Seeing Photography In a Different Light with Peter Maiden

Iceland, Peter Maiden

Peter, can you tell us a little about yourself and your photography?

I retired a few years ago and although I'd been frustrated taking photos over the years, thought I'd give photography another shot. With my sight problems, even point and shoot cameras were difficult for me to use, for instance, my classic shot of of Big Ben with only half the clock showing is still a family joke. But one day my daughter lent me her DSLR camera and wow! I found I could take proper photos. So my retirement hobby began. Modern DSLRs overcame all my past frustrations. Finally what I see through the viewfinder is what comes out in the photograph.

You say you have problems with your sight – Can you tell us more about that and how it effects your photography?

I suffer from retinitis pigmentosa which is basically tunnel vision and the inability to see much in both very bright and poor light. I have less than 5 degrees field of view which to the uninitiated is a bit like looking through the viewfinder with a 500mm lens on. Luckily what central vision I still have is quite clear and I can still see things in the distance but do live with the prognosis that one day I'll be totally blind.

One ‘advantage’ of having a very limited field of view is that you can frame a shot without being distracted by peripheral distractions. This does mean I may use zoom lenses more than I should. But on the other hand, when I use a wide angle lens, the resulting capture is not how I see the world - That gives me some wow moments like ‘is that how beautiful the world really is’. I suppose it’s all a matter of different perspectives.

Using normal computer screens for post processing is a bit difficult and I struggle with the likes of Lightroom so most of my post processing at the moment is done using Snapseed on an iPad. It is my next big challenge to master the likes of Lightroom to add further sophistication to my photos.

What's your favourite photo that you have taken?

That’s a hard one to answer as I have so many favourites. If I had to choose one it would have to be the one I took when we visited the Standing Stones of Stenness in Orkney just after heavy snow storm. The photo is very simplistic (almost minimalistic) but captures the serenity and the beauty of this spot as well as the mood of the day. I sometimes wonder what it would have looked like if some of the people were in bright red jackets.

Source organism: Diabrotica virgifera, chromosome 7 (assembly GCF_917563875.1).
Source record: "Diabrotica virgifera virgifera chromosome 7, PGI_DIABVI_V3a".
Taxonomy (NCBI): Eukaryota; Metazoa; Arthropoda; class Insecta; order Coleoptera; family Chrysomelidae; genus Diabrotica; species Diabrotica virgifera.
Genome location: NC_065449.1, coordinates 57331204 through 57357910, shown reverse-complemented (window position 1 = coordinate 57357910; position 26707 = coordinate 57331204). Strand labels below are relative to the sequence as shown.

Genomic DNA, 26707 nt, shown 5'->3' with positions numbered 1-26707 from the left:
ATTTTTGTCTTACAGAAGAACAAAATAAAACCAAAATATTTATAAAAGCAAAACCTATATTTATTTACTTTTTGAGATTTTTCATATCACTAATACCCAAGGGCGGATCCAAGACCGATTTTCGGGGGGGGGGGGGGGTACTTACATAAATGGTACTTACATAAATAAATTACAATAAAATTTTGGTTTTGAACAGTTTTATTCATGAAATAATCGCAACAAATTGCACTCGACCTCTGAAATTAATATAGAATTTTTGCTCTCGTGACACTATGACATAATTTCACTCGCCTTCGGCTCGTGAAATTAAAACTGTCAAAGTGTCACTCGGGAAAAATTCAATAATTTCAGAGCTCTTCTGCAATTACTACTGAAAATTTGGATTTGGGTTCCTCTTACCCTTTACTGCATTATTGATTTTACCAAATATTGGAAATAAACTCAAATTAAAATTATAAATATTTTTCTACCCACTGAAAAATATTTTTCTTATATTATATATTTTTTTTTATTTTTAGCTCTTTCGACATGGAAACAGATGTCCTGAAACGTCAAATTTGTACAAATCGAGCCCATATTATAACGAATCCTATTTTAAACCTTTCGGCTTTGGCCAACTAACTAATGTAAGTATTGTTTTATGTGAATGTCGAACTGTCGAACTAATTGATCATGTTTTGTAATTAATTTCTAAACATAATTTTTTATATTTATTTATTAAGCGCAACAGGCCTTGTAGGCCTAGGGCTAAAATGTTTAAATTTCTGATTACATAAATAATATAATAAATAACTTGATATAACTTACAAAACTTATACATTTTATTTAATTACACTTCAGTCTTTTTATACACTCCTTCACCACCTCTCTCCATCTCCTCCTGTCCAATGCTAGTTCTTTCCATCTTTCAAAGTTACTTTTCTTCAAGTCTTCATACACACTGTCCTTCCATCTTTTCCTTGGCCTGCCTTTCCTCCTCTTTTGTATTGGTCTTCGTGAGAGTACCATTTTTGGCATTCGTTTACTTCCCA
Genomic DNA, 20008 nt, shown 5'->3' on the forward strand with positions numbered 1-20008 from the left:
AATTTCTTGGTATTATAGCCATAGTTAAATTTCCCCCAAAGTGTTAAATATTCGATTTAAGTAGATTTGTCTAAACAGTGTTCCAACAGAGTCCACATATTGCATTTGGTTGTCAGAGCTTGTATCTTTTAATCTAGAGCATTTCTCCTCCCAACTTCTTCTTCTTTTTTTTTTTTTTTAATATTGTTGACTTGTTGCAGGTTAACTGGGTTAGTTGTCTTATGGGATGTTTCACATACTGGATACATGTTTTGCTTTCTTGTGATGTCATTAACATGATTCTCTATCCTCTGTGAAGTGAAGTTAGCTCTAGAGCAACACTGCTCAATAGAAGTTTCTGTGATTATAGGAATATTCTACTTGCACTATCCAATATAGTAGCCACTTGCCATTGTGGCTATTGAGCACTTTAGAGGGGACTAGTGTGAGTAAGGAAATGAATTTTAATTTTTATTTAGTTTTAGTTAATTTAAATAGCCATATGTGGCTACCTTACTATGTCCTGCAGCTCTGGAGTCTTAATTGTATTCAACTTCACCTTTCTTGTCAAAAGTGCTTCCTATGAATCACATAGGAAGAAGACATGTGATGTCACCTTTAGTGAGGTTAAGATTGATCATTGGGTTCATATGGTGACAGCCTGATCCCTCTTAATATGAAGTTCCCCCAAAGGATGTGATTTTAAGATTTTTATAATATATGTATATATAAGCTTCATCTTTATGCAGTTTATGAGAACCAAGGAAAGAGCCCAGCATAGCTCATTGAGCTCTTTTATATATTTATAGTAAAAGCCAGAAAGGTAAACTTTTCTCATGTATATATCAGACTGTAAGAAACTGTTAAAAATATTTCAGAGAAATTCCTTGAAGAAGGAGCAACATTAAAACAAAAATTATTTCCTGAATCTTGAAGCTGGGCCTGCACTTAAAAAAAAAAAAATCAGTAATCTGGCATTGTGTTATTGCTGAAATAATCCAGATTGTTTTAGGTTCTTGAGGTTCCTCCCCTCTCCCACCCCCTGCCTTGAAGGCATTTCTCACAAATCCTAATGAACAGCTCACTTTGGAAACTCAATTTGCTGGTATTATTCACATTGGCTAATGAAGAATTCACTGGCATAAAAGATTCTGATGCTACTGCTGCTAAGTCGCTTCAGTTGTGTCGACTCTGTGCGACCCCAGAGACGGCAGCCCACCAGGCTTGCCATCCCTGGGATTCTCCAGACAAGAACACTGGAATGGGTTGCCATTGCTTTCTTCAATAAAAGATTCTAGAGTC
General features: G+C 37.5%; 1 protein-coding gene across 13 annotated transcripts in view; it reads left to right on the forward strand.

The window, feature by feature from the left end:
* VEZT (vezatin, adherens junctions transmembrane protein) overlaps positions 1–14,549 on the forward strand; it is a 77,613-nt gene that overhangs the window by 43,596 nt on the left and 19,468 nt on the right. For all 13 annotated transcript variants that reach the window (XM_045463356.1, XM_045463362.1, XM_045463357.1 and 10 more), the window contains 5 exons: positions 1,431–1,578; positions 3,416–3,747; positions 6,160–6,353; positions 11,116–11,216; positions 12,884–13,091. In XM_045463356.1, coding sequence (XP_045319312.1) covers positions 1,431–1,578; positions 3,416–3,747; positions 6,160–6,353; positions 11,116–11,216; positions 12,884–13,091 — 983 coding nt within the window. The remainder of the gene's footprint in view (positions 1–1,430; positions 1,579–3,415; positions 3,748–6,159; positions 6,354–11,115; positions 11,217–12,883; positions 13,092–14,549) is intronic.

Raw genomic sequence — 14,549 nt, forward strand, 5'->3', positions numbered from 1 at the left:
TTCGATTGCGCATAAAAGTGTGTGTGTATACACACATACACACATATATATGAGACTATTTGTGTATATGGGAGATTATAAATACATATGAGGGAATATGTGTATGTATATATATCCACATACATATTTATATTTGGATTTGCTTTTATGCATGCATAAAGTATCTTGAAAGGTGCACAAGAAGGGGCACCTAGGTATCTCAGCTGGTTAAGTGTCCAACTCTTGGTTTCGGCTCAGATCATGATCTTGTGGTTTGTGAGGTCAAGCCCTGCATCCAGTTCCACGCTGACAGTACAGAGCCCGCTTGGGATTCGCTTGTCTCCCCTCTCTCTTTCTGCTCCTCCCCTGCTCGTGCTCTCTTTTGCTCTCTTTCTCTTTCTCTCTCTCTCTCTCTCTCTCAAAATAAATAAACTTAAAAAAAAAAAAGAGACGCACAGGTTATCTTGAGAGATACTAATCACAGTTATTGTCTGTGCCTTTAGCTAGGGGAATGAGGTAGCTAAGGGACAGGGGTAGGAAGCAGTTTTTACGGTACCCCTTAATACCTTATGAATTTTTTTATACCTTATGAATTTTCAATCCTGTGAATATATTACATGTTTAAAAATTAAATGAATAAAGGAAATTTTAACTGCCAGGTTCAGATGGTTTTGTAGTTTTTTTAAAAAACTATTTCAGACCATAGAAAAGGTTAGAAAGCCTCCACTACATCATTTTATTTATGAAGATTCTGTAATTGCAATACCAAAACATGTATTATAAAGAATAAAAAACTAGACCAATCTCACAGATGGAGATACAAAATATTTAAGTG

Scotland, Peter Maiden

Another favourite is the Blessing of the Boats that you kindly included in readers submissions of Issue 6 of NZ Photographer.

You obviously like to travel... Where's your favourite place you've visited so far?

Besides a few holidays in New Zealand we’ve been to the UK a couple of times recently. My favourite places so far are Scotland (especially Orkney) and we also spent some time in Iceland last year. Both of these places are very rugged but very beautiful and photogenic.

Scotland, Peter Maiden

Iceland, Peter Maiden

Where are you off to next?

We are planning to do the Darwin to Adelaide trip by rail on The Ghan with a side trip to Uluru. Also on the list are Canada and Alaska. All seem great places for photography with outback sunsets, Uluru in all its glory, icebergs and whatever else comes up.

You obviously don't let your eyesight stop you – What encouraging words can you share with others?

No matter what handicaps or disabilities one may have one just has to make the best of what ones got and keep challenging oneself. There are many blind photographers around the world who do amazing work. Someone who inspires me is David Katz who is a professional photographer for several British newspapers and has taken some amazing photos over the years. David never let on to anybody that he was legally blind until he was over fifty but reminds us all that with passion and dedication (and perseverance) anything is possible.

You can follow Peter on Instagram and enjoy seeing his photos on your phone screen with Excio.

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